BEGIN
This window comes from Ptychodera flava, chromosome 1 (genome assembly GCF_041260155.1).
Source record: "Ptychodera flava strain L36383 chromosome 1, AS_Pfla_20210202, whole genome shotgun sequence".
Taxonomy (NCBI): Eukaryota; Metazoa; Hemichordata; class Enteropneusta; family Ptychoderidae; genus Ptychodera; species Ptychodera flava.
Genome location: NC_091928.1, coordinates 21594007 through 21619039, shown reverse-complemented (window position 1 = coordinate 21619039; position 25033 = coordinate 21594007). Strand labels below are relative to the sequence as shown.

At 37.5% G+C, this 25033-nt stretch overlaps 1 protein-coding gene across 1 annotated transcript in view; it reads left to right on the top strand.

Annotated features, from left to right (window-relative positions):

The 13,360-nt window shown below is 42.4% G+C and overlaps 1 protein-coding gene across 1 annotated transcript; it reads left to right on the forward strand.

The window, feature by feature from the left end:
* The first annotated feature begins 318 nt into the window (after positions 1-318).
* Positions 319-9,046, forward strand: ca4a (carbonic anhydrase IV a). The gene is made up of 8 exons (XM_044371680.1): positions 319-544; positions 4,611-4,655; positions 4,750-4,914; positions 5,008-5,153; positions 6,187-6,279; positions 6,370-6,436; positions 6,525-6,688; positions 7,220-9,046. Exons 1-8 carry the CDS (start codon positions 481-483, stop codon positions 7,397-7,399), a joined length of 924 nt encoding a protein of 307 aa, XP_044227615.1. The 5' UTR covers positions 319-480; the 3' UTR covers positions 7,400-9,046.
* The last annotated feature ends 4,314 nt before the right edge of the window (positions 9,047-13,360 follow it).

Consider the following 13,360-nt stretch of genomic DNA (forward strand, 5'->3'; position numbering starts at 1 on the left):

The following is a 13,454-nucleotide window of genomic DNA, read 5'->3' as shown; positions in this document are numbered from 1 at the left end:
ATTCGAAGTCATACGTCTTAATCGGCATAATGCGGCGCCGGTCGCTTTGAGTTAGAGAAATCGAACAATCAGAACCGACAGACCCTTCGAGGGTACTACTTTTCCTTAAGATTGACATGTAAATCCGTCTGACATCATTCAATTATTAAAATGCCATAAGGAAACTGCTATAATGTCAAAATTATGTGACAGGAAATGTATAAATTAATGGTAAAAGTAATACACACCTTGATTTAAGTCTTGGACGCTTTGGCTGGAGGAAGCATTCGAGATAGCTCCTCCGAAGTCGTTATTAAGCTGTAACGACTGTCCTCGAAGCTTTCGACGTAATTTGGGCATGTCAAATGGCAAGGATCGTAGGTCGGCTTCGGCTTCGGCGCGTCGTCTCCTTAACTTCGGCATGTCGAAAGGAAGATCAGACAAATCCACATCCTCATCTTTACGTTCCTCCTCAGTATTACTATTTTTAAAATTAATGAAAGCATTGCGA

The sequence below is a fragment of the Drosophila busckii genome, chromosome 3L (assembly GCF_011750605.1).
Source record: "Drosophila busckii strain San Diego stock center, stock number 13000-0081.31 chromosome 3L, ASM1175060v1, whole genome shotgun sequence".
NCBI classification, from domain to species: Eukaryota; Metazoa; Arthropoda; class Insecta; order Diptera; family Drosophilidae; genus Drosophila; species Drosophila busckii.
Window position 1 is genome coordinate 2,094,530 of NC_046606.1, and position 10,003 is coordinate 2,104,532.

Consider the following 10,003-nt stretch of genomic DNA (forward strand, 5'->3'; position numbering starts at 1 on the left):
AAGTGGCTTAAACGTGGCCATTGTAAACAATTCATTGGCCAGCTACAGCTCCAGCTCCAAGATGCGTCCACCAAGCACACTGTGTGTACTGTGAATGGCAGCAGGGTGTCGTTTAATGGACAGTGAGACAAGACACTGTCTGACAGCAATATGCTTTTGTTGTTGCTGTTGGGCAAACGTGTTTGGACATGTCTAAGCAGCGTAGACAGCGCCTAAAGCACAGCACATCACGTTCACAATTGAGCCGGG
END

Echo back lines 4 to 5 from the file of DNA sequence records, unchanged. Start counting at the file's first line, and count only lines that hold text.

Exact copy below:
Genome location: NC_091928.1, coordinates 21594007 through 21619039, shown reverse-complemented (window position 1 = coordinate 21619039; position 25033 = coordinate 21594007). Strand labels below are relative to the sequence as shown.

At 37.5% G+C, this 25033-nt stretch overlaps 1 protein-coding gene across 1 annotated transcript in view; it reads left to right on the top strand.